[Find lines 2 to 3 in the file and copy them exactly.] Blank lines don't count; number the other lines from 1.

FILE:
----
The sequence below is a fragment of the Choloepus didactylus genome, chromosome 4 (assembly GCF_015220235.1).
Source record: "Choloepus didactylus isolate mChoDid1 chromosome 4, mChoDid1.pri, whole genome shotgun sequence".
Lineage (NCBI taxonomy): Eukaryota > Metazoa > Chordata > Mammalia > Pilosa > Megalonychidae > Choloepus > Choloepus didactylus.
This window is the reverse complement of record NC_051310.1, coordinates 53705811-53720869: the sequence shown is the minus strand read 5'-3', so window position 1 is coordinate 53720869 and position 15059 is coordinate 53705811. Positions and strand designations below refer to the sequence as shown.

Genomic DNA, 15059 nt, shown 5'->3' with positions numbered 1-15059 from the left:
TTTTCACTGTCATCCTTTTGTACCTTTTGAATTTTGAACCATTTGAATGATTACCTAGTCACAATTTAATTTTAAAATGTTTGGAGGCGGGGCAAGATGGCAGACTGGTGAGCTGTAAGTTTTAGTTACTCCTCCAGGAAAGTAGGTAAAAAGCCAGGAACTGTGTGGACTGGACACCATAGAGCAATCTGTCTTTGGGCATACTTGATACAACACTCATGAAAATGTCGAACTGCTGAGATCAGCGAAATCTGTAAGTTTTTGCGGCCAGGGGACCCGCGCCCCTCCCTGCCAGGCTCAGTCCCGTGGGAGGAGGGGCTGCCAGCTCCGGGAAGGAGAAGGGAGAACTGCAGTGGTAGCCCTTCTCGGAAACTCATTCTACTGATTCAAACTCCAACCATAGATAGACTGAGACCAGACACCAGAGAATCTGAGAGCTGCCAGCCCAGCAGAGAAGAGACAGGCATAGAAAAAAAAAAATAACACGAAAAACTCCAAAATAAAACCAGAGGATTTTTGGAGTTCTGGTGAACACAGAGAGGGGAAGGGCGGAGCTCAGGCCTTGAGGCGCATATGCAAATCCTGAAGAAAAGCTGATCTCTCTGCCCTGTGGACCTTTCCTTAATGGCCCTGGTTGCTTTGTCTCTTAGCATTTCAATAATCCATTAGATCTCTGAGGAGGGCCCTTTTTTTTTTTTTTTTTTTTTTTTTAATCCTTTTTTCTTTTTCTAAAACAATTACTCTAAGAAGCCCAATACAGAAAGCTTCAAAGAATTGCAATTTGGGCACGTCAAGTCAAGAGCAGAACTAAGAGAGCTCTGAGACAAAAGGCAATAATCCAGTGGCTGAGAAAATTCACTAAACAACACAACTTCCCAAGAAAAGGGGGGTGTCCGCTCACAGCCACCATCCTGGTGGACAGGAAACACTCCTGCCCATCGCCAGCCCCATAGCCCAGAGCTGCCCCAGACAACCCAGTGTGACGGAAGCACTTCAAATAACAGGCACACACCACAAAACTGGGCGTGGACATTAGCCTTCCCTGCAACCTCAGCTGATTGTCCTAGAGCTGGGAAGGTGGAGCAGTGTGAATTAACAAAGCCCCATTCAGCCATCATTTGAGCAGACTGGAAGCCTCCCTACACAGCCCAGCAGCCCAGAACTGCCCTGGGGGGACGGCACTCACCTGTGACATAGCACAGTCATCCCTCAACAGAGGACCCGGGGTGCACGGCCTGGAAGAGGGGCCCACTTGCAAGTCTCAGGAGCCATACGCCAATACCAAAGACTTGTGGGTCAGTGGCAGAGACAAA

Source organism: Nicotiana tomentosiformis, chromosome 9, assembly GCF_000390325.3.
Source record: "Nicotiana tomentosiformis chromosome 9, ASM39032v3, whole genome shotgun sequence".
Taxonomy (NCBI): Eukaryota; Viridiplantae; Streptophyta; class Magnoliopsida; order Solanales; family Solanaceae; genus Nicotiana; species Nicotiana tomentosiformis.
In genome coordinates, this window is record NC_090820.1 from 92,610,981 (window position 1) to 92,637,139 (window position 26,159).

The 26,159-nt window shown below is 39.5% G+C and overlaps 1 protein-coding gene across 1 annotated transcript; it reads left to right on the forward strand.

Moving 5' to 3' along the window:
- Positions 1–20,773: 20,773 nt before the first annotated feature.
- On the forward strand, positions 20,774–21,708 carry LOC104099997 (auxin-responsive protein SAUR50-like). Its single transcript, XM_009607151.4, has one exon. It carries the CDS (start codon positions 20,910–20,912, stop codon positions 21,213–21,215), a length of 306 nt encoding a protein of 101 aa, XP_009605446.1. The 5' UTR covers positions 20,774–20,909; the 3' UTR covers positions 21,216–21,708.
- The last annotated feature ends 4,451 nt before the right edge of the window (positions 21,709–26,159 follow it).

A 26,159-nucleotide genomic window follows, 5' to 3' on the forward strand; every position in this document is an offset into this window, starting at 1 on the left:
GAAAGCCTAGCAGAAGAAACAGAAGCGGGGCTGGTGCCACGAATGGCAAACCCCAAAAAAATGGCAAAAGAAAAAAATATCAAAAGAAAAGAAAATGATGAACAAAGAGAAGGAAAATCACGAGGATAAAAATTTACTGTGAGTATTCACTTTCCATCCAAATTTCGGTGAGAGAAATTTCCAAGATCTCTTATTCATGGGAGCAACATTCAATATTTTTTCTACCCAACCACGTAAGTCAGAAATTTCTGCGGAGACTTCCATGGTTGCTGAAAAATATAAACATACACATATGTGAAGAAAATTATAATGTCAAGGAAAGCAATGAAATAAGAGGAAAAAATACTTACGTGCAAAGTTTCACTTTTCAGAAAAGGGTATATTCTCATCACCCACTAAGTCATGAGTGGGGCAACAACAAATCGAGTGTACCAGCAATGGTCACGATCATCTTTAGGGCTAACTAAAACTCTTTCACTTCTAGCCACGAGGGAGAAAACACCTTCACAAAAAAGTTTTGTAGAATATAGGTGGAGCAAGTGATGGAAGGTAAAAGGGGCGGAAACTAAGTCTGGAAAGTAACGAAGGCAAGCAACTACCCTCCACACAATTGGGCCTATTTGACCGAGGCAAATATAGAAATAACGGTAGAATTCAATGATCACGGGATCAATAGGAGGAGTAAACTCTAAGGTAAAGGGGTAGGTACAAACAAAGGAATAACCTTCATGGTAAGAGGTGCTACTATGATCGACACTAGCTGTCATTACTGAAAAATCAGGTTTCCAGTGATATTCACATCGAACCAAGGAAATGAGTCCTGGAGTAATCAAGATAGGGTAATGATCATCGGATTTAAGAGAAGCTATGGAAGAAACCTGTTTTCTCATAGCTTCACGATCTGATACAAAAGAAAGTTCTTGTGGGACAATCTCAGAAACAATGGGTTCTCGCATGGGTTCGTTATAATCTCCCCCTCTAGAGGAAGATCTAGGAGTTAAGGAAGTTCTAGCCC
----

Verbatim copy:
Source record: "Choloepus didactylus isolate mChoDid1 chromosome 4, mChoDid1.pri, whole genome shotgun sequence".
Lineage (NCBI taxonomy): Eukaryota > Metazoa > Chordata > Mammalia > Pilosa > Megalonychidae > Choloepus > Choloepus didactylus.